This study is displaying the effects of music on task performance of twenty students (10 males and 10 females). These students will be taking two questionnaires consisting of five questions each. The questions are from an IQ Exam. This was chosen because the IQ exam consist of categories of Verbal, Spacial, Logic, Mathematical, and Pattern Recognition. Humans use these skills on an everyday basis. Although the questionnaires will not determine one's intelligence, but just to score the performance on correct answers. The students will have the first questionnaire with/without music and the second questionnaire the opposite treatment. I will also be measuring the brain wave lengths of stimulation using the electroencephalogram (EEG) when listening to music and doing the questionnaire. Also will monitor and measure heart rate variability and skin responses using a pulse oximeter.
A Virtual communication revolution: Analysis of the use of social media by organizations
New media technologies have revolutionized virtually every facet of human society. They have altered the way we work, the way we learn, and the way we teach. The purpose of this study is to examine how organizations use social media as a dialogic means of engaging, adopting, and enhancing various communication strategies with their stakeholders. Two organizations were selected and monitored during a three week time period for this study: Dunkin Donuts, and Starbucks. This study will examine the function and impact of social media usage upon these organizations and will address key communication factors within each social media platform: strategy, capacity, governance, and environment. The study will also highlights how social media interfaces with different publics and can promote economic, organizational, and cultural engagement.
A Family Therapist Matrix for Working with Adolescent and Sibling Substance Abuse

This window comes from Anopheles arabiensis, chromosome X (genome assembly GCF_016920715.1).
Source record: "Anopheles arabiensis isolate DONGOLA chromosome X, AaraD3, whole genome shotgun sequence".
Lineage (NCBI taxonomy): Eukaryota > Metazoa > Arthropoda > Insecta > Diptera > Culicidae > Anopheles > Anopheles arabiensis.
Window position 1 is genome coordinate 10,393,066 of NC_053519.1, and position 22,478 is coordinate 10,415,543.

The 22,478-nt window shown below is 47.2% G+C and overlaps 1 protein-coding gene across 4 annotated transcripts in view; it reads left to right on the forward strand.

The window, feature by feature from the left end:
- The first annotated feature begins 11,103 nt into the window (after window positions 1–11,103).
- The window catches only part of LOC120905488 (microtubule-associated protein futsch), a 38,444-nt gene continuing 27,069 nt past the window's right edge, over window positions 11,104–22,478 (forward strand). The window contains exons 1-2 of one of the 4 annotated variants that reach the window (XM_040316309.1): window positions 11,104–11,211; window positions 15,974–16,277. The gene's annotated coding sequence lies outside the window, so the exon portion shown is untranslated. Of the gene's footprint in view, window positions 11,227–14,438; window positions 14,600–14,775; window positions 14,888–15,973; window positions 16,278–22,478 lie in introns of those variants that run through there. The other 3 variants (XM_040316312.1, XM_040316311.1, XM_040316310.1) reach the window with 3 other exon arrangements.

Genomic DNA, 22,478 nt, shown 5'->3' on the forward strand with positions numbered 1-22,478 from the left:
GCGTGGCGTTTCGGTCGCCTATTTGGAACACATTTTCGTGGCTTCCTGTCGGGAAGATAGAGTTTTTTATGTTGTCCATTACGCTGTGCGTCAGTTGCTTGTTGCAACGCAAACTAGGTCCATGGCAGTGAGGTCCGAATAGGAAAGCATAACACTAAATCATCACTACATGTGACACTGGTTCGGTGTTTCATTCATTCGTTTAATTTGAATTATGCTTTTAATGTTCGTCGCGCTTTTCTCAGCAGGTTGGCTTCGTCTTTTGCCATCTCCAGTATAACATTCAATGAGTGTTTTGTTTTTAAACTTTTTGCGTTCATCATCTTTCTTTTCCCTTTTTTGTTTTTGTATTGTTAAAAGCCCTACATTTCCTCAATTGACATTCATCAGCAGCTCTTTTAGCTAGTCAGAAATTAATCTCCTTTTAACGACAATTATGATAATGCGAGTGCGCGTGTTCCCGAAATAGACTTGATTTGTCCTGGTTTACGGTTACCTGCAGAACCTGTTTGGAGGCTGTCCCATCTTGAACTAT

A robust body of research now demonstrates that siblings substantially influence human development. Siblings represent a uniquely significant source of socialization, influencing development in both beneficial and problematic ways. Sibling support has emerged as important for individual well-being, linked to many positive outcomes including lower rates of depression and isolation, and higher rates of life satisfaction and esteem. Siblings can also contribute to serious problems such as substance use, with similar influence to peers and more than parents. Although the benefits of including sibling relational concerns in substance abuse treatment has begun to emerge strategies for incorporating siblings have been lacking. Practitioners looking to research for treatment guidance discover two competing messages. The first is that close sibling relationships are highly beneficial for coping with difficult circumstances. The second is that close sibling relationships are linked to shared deviance, such as substance use. Should practitioners build closeness or distance when working with siblings and substance abuse? Family therapists must confront this sibling dilemma when engaged in adolescent substance abuse treatment. This paper presentation will review the research on sibling influence on individual development and their connection to substance use and abuse. A matrix will be presented to guide practitioners faced with the sibling dilemma described here. Empirically based strategies that incorporate siblings and sibling relational concerns in family substance abuse treatment will be offered.